“Coping refers to the human behavioral process for dealing with demands,both internal or external, in situations that are perceived as threats.”
Sometimes we need to cope with things that happen to us, and other times we must cope with things that happen within us. Some events may require us to deal with both internal and external demands. In moments like these, it’s important to have techniques that help you to re-center and move toward a state of calm.
What does healthy coping look like?
Healthy coping strategies accelerate a return to calm. Building personal go-to coping techniques that are effective for you will help you to create a foundation of mental fitness. Like just about all things related to the psyche, coping skills sound simple — and they are. But just because they’re simple does not mean that they’re easy.
The following three steps may help you develop your personal coping techniques:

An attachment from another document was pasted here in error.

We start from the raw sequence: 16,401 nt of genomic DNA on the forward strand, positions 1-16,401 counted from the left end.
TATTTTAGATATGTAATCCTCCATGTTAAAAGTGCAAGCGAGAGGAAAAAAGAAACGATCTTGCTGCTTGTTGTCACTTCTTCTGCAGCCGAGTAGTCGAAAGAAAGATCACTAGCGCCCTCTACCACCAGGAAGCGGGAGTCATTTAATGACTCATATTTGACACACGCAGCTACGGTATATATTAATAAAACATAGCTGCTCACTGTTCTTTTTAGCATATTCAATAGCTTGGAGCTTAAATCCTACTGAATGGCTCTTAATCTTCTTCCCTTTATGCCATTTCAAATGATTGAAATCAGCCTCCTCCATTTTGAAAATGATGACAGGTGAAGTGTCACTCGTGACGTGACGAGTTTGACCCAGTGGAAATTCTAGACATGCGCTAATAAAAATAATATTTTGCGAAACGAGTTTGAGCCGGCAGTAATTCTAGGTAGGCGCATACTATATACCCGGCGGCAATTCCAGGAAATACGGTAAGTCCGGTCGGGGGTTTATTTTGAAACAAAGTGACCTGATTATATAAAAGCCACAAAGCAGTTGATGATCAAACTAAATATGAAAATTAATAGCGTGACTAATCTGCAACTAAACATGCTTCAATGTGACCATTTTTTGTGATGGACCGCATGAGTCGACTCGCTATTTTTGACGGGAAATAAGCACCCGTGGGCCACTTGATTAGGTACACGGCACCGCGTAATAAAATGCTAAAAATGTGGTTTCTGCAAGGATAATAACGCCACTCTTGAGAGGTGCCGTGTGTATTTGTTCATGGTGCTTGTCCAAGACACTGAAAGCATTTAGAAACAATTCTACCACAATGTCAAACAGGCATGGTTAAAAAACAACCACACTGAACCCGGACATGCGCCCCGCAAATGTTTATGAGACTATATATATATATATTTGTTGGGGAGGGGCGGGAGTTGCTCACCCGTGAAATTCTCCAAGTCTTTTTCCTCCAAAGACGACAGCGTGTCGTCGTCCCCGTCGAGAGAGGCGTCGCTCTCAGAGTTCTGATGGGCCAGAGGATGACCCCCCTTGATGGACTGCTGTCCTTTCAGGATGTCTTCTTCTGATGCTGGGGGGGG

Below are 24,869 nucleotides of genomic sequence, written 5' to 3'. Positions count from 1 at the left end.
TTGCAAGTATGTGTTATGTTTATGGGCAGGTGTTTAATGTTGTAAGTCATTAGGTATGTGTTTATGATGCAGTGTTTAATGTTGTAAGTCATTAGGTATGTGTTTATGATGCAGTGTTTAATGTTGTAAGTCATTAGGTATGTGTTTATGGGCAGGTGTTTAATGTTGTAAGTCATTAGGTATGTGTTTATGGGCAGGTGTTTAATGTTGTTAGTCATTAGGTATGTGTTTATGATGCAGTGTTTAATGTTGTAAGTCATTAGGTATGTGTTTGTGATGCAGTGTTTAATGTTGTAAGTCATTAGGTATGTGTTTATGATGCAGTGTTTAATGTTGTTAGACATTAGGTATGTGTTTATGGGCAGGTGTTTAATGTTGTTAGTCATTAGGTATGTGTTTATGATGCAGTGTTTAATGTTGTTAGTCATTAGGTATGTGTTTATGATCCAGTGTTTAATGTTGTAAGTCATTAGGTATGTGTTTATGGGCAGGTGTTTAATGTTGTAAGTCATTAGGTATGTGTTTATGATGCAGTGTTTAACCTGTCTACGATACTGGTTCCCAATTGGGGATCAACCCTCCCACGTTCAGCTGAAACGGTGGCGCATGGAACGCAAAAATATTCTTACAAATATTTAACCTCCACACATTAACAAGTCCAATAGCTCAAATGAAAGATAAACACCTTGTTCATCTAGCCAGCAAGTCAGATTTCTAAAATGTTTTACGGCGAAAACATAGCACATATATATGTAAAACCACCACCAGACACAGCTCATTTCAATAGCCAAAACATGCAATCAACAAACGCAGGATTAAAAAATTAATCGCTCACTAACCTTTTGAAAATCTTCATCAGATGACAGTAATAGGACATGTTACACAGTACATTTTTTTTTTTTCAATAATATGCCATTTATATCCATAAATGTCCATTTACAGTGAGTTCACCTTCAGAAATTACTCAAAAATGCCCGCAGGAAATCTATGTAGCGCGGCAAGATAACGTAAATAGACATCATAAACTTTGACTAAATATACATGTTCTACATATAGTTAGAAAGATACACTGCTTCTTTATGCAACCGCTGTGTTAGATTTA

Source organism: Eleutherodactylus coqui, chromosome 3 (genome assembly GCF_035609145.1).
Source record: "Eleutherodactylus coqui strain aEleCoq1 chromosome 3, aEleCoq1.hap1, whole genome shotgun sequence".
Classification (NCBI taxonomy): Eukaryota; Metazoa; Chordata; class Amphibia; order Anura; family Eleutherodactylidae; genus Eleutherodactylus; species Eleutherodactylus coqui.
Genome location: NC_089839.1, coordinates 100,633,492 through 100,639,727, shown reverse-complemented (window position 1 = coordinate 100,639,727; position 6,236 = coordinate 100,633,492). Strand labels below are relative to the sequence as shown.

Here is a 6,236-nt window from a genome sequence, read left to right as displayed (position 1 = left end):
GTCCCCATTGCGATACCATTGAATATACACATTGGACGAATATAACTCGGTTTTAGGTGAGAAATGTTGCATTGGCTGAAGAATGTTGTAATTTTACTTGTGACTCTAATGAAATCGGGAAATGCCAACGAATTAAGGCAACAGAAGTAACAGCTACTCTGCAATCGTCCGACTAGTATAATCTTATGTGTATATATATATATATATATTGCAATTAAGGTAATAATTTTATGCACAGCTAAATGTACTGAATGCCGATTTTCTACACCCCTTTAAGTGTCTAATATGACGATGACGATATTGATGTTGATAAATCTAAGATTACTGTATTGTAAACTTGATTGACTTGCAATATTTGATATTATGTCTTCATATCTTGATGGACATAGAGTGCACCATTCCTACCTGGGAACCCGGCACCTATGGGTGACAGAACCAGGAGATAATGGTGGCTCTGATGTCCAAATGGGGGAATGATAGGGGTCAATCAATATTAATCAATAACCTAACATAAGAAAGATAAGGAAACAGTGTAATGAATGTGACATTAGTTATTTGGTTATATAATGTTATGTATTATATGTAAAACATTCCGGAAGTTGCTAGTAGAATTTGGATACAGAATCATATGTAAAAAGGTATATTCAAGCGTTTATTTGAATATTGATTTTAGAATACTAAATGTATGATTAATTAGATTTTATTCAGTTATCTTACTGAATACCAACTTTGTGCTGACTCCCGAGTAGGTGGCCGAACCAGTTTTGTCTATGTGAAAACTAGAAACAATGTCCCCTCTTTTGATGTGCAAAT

1. Establish strategies that are effective for you. Identify how you best cope and practice strategies for calm when you’re in an average state of mind.
2. Recognize that coping strategies are not one-size-fits-all. Mental fitness, just like physical fitness, requires a personalized approach. Try different coping strategies, examine the possibilities, eliminate those that are not effective for you, and give those strategies that have potential a genuine try.
3. When you find a strategy that works, practice it regularly. The goal here is for healthy coping to become your first inclination when chaos rears its head.
The Mental Health Wellness Week website describes the following as healthy coping skills:
• Practicing meditation and relaxation techniques;
• Having time to yourself;
• Engaging in physical activity or exercise;
• Spending time with friends;
• Finding humor;
• Spending time on your hobbies;
• Engaging in spirituality;
• Spending quality time with your pets;
• Getting a good night’s sleep;
• Eating healthy.
There are nearly infinite ways to cope with situations that you may be experiencing, it’s simply a matter of finding which ones work for you, and in which situations they are most effective.
Cynthia M. Reyes, MA, LPC
Texas Military Department Counseling Program
Counseling Line 512-782-5069